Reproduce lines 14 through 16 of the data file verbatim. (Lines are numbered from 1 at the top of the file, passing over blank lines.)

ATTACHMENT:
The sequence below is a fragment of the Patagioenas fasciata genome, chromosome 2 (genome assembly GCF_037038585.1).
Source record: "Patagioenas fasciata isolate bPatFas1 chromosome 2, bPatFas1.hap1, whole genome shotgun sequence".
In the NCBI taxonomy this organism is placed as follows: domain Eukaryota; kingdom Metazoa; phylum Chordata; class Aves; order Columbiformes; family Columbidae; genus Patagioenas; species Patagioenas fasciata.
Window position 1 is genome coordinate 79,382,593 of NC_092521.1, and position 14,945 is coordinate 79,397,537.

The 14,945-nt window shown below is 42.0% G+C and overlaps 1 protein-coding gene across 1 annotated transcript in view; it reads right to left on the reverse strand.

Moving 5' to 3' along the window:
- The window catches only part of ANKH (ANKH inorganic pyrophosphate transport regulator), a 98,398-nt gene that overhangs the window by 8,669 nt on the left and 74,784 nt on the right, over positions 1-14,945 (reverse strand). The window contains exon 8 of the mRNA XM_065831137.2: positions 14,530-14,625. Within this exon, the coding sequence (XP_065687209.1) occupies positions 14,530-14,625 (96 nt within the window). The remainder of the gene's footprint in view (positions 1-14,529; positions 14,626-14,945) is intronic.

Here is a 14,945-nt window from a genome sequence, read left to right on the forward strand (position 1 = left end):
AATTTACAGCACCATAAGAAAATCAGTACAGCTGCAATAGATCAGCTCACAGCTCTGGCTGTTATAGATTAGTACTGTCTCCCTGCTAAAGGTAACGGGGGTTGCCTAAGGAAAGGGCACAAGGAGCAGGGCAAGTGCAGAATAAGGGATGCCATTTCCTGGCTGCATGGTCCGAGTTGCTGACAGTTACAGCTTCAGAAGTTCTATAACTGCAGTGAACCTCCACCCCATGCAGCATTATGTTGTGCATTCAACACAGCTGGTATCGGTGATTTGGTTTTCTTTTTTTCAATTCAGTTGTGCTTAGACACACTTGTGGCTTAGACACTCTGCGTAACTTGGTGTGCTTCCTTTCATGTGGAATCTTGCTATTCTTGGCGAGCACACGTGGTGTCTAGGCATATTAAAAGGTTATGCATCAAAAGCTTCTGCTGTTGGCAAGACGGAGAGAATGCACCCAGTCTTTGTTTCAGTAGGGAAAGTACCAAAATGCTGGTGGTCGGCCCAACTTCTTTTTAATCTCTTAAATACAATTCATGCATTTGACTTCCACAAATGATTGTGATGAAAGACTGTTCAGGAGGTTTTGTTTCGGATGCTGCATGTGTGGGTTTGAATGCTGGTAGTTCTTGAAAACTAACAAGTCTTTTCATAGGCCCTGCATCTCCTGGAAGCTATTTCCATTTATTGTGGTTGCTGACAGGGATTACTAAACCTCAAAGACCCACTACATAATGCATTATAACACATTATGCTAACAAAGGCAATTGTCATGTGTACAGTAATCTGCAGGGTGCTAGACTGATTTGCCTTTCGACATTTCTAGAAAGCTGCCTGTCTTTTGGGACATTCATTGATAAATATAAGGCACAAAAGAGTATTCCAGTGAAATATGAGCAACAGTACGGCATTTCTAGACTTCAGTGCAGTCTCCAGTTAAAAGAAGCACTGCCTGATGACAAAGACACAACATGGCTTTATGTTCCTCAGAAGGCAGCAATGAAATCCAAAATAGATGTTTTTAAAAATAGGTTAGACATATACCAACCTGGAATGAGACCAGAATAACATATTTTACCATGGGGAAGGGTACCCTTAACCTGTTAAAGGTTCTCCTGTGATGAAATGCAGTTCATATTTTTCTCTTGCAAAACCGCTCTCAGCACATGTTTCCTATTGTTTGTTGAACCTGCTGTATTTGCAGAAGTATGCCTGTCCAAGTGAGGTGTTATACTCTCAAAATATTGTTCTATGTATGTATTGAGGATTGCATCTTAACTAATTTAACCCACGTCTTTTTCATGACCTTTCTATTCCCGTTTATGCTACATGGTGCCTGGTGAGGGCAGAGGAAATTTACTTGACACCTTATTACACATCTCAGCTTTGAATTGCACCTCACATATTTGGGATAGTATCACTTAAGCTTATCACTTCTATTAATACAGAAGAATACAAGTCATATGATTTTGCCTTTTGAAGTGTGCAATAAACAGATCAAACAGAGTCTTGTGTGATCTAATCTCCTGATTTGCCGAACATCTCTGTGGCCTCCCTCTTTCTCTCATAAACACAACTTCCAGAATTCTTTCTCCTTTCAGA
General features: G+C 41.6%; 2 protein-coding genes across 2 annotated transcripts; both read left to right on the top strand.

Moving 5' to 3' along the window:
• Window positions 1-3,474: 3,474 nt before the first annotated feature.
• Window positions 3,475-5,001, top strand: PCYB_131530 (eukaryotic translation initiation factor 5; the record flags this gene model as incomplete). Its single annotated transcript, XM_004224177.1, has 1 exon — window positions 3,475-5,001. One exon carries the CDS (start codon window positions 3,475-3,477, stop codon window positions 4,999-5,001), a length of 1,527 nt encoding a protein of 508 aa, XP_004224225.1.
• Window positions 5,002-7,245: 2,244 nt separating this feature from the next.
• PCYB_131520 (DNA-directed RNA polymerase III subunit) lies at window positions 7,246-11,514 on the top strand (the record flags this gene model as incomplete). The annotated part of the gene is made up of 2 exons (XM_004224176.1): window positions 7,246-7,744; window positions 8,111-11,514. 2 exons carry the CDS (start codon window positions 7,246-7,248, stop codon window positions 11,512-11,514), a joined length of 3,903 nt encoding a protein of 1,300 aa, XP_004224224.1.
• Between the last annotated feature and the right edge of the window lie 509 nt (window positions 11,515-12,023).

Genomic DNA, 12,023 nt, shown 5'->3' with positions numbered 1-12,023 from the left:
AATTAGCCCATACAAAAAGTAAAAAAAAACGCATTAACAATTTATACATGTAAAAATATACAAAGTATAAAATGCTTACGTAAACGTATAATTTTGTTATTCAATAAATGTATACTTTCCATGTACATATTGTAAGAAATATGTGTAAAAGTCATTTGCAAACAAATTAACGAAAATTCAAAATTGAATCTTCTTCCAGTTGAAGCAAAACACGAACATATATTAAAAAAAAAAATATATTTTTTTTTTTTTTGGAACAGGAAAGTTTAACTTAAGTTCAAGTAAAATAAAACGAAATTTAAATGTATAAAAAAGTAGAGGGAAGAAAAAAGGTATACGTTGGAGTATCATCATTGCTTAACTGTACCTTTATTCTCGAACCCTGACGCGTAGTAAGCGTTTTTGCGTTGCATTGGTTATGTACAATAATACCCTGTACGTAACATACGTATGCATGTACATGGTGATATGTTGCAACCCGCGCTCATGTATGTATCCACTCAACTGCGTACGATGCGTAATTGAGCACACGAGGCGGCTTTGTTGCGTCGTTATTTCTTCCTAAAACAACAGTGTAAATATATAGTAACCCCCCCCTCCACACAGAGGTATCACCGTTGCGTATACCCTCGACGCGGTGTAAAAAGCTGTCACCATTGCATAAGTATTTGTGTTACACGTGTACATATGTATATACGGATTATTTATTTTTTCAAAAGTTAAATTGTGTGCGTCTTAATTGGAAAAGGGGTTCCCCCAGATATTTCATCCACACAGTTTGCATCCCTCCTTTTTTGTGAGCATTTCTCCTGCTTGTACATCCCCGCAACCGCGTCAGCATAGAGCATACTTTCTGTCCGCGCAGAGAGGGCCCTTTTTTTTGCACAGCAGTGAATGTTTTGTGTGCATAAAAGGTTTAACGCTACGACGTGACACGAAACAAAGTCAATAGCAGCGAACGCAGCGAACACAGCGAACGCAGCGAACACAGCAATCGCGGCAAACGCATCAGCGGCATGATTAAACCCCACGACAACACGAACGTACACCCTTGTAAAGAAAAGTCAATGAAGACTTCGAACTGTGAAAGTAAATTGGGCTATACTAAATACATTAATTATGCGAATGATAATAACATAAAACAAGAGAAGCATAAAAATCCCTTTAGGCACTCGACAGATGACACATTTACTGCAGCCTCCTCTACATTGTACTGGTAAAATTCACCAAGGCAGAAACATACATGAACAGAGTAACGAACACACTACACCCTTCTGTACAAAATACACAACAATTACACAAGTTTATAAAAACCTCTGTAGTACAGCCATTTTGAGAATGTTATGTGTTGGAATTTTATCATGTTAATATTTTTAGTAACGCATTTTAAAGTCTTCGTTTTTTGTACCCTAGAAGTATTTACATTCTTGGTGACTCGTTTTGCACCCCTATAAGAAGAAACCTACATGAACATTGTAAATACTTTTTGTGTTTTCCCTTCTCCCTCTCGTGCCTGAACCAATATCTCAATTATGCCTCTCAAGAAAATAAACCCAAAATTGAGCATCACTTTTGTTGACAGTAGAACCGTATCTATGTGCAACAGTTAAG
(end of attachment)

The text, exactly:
• Window positions 5,002-7,245: 2,244 nt separating this feature from the next.
• PCYB_131520 (DNA-directed RNA polymerase III subunit) lies at window positions 7,246-11,514 on the top strand (the record flags this gene model as incomplete). The annotated part of the gene is made up of 2 exons (XM_004224176.1): window positions 7,246-7,744; window positions 8,111-11,514. 2 exons carry the CDS (start codon window positions 7,246-7,248, stop codon window positions 11,512-11,514), a joined length of 3,903 nt encoding a protein of 1,300 aa, XP_004224224.1.
• Between the last annotated feature and the right edge of the window lie 509 nt (window positions 11,515-12,023).